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Shortage of writers poses a problem for blind students

Fri, 02/08/2019 - 10:42 -- geeta.nair

Ludhiana: With exams looming ahead, there are some visually impaired students who are trying their best to write exams and score well like normal children, but they are unable to find writers who can write their class 12 examination. TOI spoke to two of them.
Suraj Tiwari (19), who is blind by birth, was born in Ludhiana. He said: “We also want to write exams like normal people. My exams are going to start from February 21, and my first paper is Music Vocal, which also contains a theory test of 30 marks and 70 for practicals. To appear for the exam, we blind children need a writer who can write as we speak, but unfortunately, nobody is helping us provide a writer. We have requested some schools also, but there was no response. We need a writer of at least one class junior from us as per the CBSE rules. As I am in +2, I need a student of +1 or class 10 or 9 to be my writer.” 
He added: “In the past, there was a problem in learning stuff too, but now there is a foundation — the Cheema Foundation in Sector 9, Chandigarh — which is helping people like us in the learning part. It records the syllabus, and sends it to us in CDs, or we convert it into our memory cards at a mobile shop and listen to it. Each and every subject, and every book is recorded by the Cheema Foundation, which helps us learn things by listening alone, but it also has a flaw, as college students and other people record the audio syllabus for us, so it takes a lot of time to record it, as most of the books are at least 500-600 pages. Thus, we have to wait for a lot of time to get a CD of the syllabus.”
He continued: “Sometimes, the most difficult part is when the syllabus is changed. Then, we use a device called Saksham EVO E5. This device helps us listen to words, as this device scans everything and speaks it. I won this device in a competition in 2018 in Patiala. During exams days, I study after getting home from school. I go to school from 7.30am to 4pm, in school I listen to the teachers carefully. Then, from near about 5 to 9, I listen to audios, from which I learn all the syllabus. I have even won national and state awards — state-level award in Braille reading and writing, and a national debate award in 2019 in Delhi.”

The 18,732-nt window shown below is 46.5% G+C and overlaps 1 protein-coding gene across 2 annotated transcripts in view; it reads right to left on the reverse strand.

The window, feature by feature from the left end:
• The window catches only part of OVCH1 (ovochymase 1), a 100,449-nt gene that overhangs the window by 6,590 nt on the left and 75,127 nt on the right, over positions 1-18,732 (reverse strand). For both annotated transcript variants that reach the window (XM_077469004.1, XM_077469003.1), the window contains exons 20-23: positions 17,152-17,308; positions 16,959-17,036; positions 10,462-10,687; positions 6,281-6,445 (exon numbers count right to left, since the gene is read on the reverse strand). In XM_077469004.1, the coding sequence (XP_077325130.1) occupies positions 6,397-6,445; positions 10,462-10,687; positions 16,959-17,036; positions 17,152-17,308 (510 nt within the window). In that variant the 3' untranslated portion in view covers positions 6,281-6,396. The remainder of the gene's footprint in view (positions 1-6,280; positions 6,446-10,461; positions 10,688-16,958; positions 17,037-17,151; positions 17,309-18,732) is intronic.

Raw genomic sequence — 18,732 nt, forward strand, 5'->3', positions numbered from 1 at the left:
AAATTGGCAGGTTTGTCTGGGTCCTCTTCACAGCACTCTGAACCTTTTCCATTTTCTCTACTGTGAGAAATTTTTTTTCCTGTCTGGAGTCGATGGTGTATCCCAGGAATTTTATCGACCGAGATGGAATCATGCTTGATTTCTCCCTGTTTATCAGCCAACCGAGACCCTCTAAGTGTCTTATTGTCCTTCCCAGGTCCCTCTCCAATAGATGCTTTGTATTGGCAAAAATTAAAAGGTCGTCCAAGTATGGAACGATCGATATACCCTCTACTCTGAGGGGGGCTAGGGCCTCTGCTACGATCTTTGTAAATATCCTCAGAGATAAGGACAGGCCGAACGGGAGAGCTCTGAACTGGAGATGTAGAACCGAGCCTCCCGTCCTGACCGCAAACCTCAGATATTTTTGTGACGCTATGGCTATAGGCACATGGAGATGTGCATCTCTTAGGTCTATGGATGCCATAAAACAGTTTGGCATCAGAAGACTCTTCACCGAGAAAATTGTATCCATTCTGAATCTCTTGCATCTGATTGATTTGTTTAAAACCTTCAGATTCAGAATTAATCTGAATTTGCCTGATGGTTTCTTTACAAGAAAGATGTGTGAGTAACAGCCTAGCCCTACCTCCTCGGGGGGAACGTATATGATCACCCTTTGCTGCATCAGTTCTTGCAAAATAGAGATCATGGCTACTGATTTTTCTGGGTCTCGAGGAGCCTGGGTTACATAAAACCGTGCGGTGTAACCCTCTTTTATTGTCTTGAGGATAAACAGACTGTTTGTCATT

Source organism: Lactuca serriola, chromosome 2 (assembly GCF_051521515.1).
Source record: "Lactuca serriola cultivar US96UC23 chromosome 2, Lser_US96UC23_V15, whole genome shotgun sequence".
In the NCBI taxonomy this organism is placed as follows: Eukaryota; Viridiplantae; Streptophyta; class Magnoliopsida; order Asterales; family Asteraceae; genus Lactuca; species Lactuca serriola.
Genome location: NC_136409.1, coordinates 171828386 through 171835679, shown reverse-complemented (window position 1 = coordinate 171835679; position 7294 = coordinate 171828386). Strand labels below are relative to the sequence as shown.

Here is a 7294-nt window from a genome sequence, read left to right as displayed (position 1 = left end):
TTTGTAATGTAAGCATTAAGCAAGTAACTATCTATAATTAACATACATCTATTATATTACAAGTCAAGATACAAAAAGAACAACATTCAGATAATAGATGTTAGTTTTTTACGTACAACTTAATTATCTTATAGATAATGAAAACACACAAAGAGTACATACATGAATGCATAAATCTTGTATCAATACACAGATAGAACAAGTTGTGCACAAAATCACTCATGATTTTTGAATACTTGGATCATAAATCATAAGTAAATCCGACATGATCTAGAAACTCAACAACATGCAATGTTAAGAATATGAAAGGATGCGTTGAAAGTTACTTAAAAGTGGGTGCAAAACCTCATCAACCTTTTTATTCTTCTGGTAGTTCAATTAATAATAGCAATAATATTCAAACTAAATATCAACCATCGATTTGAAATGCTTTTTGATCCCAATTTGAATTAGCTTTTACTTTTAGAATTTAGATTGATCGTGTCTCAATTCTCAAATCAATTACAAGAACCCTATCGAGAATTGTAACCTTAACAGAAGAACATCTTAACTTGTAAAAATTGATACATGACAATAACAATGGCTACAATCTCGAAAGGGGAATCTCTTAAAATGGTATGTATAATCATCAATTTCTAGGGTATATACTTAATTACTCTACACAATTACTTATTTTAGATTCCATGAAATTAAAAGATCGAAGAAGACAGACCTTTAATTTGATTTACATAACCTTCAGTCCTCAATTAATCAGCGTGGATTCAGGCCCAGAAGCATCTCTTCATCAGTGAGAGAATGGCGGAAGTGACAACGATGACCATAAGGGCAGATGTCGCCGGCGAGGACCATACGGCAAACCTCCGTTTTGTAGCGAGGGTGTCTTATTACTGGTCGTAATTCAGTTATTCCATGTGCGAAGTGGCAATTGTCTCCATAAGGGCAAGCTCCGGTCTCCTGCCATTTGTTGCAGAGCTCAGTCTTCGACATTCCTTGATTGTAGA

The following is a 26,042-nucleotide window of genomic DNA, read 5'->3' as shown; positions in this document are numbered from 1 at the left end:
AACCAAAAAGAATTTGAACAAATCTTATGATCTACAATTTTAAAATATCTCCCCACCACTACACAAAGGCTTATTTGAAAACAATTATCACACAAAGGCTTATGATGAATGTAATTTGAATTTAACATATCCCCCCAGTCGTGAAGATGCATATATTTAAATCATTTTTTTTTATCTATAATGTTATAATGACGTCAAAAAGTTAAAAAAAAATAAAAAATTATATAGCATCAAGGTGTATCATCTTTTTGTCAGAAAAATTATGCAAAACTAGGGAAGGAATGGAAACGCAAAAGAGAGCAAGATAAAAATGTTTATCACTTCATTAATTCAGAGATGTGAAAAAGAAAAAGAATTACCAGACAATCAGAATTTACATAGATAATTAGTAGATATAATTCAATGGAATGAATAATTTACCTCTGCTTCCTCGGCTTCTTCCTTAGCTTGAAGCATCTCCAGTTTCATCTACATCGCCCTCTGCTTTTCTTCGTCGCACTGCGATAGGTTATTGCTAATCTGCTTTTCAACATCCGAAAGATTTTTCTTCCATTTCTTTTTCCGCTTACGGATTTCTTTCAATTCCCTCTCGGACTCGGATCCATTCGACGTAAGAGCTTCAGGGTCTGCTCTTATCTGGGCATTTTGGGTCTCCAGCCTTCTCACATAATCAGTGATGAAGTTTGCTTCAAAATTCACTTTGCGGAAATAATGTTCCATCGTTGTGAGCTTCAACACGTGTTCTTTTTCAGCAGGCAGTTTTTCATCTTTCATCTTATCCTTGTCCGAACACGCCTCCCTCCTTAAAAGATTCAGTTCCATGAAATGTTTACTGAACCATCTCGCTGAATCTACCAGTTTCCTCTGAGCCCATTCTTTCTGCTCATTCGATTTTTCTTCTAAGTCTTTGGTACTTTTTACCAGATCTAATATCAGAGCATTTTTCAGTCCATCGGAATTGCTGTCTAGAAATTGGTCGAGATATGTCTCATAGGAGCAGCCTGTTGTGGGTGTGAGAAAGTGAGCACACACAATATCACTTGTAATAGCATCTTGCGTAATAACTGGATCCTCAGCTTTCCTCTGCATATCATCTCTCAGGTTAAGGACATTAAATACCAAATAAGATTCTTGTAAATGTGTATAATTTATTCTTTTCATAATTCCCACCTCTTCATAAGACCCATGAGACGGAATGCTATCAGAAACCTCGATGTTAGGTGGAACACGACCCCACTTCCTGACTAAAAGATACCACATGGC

Jaspal Singh (19), studying in class 11 of Ramgharia School, Vishkarama Chowk, too will be appearing for his exams in February. He also is facing the problem of shortage of writers. He said: “I want to study more, as it is my passion. I don’t want my disability to stop me from doing anything I want to, and I don’t want to feel I lack something. I have two Music subjects and History and English. My favourite subject is Music Vocal. I daily go to school from 8.30am to 12.30pm. Most of the time, I attend three periods, and then after coming back, I start studying by listening to the syllabus, sent in CDs by the Cheema Foundation. During exams days, I study near about 3-4 hours daily. I have also won national awards in long jump and cricket, and love to listen to songs after studying, as it relaxes me.”

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